Libya PM's aide Mohamed al-Ghattous freed by kidnappers

Libya's Prime Minister Ali Zeidan at a press conference on 31 March 2013 Ali Zeidan's government is battling to rein in militias that fought Col Gaddafi

An aide to Libya's Prime Minister Ali Zeidan has been freed after being kidnapped nine days ago, officials say.

Mohamed al-Ghattous, was said to be with his family in Misrata city following his release.

An official statement did not give details of who captured him or how his release was secured.

Libya has been hit by instability since the overthrow and killing of ex-leader Muammar Gaddafi in October 2011.

The government has been battling to disarm and disband the militias that had been formed to fight Col Gaddafi's forces.

Torture banned

In a statement, Mr Zeidan's office confirmed that Mr al-Ghattous had been released.

"We thank everyone for all the efforts exercised by the various sides and who made contacts and tried helping to secure his release and return," it said.

Mohamed al-Ghattous is believed to have been seized on 1 April on the outskirts of the capital, Tripoli, as he was driving from his hometown of Misrata, about 210km (130 miles) away.

Map of Libya

The BBC's Rana Jawad reports from Tripoli that Libyans suspect some militias are involved in kidnappings, although details of such cases often remain vague.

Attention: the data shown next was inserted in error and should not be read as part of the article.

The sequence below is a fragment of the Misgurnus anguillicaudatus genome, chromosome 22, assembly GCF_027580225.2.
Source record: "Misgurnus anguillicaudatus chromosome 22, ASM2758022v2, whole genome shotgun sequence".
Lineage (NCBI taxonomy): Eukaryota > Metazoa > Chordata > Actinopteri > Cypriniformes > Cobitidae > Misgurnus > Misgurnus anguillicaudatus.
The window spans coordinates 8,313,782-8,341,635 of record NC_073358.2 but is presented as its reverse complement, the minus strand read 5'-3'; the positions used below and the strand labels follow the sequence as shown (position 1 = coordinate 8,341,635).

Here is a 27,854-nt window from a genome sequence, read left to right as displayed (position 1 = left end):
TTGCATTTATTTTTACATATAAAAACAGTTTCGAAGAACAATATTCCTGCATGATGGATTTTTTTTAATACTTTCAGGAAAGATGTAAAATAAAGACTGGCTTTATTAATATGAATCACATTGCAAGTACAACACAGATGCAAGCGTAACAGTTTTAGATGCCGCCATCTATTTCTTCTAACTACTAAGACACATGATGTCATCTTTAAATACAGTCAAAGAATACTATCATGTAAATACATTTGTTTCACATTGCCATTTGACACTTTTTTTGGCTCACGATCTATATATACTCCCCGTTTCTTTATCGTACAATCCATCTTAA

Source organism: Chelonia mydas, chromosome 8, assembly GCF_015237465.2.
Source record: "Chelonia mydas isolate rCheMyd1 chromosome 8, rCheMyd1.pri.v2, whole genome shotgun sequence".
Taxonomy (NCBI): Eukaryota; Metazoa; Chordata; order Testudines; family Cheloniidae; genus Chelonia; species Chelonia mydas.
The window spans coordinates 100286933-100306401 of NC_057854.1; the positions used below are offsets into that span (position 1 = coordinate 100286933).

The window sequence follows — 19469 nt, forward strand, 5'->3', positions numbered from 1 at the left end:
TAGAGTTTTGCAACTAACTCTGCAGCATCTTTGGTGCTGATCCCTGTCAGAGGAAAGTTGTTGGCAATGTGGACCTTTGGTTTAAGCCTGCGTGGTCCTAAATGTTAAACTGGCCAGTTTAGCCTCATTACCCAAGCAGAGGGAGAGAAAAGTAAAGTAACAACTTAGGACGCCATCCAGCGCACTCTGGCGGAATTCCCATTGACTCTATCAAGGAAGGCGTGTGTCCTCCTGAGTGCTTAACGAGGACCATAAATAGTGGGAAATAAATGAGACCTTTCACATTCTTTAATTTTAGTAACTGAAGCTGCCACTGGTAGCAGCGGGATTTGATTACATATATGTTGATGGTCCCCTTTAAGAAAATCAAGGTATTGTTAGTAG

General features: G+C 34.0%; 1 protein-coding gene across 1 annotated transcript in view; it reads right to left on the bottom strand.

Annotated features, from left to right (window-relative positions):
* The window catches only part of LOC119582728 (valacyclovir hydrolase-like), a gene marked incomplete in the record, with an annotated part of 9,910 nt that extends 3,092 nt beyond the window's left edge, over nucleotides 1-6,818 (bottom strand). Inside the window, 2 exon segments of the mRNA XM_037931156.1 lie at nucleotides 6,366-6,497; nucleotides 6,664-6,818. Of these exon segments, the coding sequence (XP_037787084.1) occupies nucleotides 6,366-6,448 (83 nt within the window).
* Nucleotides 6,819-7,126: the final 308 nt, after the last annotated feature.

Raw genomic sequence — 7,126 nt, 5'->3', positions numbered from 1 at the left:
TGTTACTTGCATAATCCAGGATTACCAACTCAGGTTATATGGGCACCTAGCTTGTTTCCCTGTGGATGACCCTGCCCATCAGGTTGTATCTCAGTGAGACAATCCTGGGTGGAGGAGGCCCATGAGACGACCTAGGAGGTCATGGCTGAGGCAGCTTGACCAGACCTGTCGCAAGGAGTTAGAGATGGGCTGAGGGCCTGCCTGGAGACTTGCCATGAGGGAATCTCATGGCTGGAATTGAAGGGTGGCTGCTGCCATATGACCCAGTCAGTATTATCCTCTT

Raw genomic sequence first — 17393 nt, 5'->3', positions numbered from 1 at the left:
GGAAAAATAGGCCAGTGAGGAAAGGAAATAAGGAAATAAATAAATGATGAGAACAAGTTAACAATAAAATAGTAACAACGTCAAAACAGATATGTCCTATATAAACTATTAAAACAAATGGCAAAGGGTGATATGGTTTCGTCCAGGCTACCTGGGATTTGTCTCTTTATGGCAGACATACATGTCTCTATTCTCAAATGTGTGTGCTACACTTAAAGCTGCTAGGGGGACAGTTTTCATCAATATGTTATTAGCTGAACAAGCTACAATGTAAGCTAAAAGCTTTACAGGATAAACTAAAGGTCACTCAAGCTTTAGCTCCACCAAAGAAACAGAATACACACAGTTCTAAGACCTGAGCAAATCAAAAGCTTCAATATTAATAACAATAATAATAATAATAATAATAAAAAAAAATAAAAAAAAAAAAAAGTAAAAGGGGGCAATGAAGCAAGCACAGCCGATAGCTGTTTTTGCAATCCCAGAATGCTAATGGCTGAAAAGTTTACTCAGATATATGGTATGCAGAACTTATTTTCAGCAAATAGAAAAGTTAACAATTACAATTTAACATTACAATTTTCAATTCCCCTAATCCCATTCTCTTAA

Militias also run Libya's prisons and illegal detention centres, she says.

To end the culture of impunity, the National Congress has passed a law criminalising kidnappings, torture and illegal detentions, our reporter adds.

The law stipulates that anyone convicted of kidnapping, illegally detaining, or jailing people by force or under false pretences face a prison sentence of no less than seven years.

Torture will be penalised by five to 10 years in prison or a lifetime sentence if it results in death, the law states

Col Gaddafi's son Saif al-Islam, who was seen as a reformer during his father's rule, has been held by militiamen in the western town of Zintan since his capture at the end of 2011.

Last year, his Australian lawyer Melinda Taylor was held for three weeks by militias after she visited him in captivity.

Saif al-Islam appeared in court in January charged with trading information threatening national security.

The trial was postponed until May as there was no lawyer to represent him.

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